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There is a kind of photography that tilts toward the documentary, but that still retains a foothold in art; think of Nan Goldin and her frank, tender photographs of her friends and fellow dwellers of various demimondes. It's documentary that builds an idea about what it means to document in the first place, so that the images add up to more than single moments, to the relationship of the photographer to the world being photographed.
It's an idea that doesn't always work, and has been so relentlessly appropriated by commercial photography that we hardly know the difference between art and advertisement; nevertheless, it has roots in Billy Name's black-and-white photographs of what's known as the Factory era of Andy Warhol's career. The Factory was at least in part Name's creation--he created the signature silver insides, the sense of constant performance and persona that was part of everyday life--and his photographs are a kind of anti-documentation of this life, seeming to be concerned with nothing so tedious as making a record (although they have become the record, and it may have been that Warhol, who put the camera in Name's hands, knew this perfectly well). The images--some grainy and diffuse, others as sharp-toned as fashion photography--have an insouciance rooted in absolute ease around the camera, and in an interview with Collier Schorr, Name noted, "Cameras were as natural to us as mirrors." And so you have images that are as indifferent to momentousness as family snapshots, but paradoxically as steeped in self-consciousness and vanity as anything by Goldin, or Larry Clark, or Ryan McGinley: Warhol, with his famously ambiguous narcissism, collapsed on a table in among piles of his artwork (a few Jackies, a heap of Brillo boxes), or sitting, not quite relaxed, in a folding chair, doing nothing.
The photographs loom up out of the nocturnal past like casual icons, which in fact they are. They are both quaintly outdated (in style and subject) and startlingly contemporary (in their attitude toward style and subject). Many of them seem to take place at night, or at least in a constant underground twilight, and the ones that are most stunning are of the women Warhol gathered around himself. There's Edie Sedgwick, retroactively tragic, pale and fragile with astonishing dark eyes, spotlit and ladylike in a chair. There's International Velvet, bony and ethereal, all campy, glamorous fake eyelashes and enormous beaded earrings. There's Ivy Nicholson, dramatically posing in a drapy dress, Brigid Berlin, in a fuzzy still from The Chelsea Girls, giving someone a "poke" in the ass (her nickname was Brigid Polk, in honor of her fondness for the needle).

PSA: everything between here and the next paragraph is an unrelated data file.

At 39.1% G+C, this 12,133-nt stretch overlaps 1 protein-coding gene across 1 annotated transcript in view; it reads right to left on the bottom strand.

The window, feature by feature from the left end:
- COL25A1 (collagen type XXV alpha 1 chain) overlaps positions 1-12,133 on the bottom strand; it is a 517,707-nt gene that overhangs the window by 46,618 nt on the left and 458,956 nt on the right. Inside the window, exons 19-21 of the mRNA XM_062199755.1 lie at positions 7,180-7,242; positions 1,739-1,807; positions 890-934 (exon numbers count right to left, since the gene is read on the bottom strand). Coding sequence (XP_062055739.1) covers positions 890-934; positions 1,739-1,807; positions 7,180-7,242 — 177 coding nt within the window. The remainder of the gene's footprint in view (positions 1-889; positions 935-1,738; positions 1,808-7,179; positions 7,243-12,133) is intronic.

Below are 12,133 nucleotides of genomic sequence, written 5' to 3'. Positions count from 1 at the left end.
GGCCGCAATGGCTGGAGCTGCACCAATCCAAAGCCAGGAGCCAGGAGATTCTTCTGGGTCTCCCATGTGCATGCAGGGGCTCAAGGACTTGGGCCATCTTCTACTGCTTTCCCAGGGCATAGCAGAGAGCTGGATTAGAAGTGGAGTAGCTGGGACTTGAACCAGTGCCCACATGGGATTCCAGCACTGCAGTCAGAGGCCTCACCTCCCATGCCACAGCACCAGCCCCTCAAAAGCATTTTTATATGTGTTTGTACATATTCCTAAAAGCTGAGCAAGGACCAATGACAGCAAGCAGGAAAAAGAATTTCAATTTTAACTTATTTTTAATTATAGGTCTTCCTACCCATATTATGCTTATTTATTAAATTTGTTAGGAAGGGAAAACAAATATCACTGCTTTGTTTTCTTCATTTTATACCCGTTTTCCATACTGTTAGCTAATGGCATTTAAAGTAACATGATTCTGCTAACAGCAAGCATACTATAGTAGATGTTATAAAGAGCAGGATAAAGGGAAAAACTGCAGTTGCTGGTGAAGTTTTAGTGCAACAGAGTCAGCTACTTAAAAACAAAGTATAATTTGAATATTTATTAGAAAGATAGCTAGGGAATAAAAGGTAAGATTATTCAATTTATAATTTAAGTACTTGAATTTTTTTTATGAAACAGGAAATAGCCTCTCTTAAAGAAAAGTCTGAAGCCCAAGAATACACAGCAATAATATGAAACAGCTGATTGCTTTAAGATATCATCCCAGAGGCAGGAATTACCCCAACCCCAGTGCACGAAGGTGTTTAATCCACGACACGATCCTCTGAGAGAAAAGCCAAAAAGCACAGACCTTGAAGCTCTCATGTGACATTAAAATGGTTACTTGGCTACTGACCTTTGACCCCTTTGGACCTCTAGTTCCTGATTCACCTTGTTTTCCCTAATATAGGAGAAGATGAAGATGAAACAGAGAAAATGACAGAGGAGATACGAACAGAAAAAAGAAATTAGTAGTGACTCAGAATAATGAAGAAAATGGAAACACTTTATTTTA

The Factory era, of course, is an era with so much mythology attached that it's difficult to get at the truth of it; for those of us who devoured Jean Stein's Edie as teenage girls, that book's fractured, contradictory narrative (gathered from interviews with Factory presences, both key and ancillary) seems the truest form of truth. Different episodes are remembered quite differently from one narrator to another, and at times the book's photographs provide further conflicting evidence--but none of this matters.
What was not constructed in those days, in that place? In their staginess and artlessness, these photographs are as much art as documentary. There is an art to the remembering, as there was to the living. It doesn't do to overly romanticize that era, but in contemporary art you can't get away from its legacy, one of many that Warhol left to the art world. With his Brillo boxes, he gave us art you had to approach with your mind (rather than just your eyes) in order to know why it was art (and conceptual art would have been nothing without it); in the Factory he institutionalized (for it was a factory, an endless drama of production) what began with surrealist and Dada nonsense performances, and continues in the performance art of now.
In Edie, Roy Lichtenstein said, "Andy does exactly what I don't do. He was his art. His studio was his art. Edie was part of his art, and a lot of other people. I was an old-fashioned artist compared to him." Name's photographs, then, are art about the art of being an artist.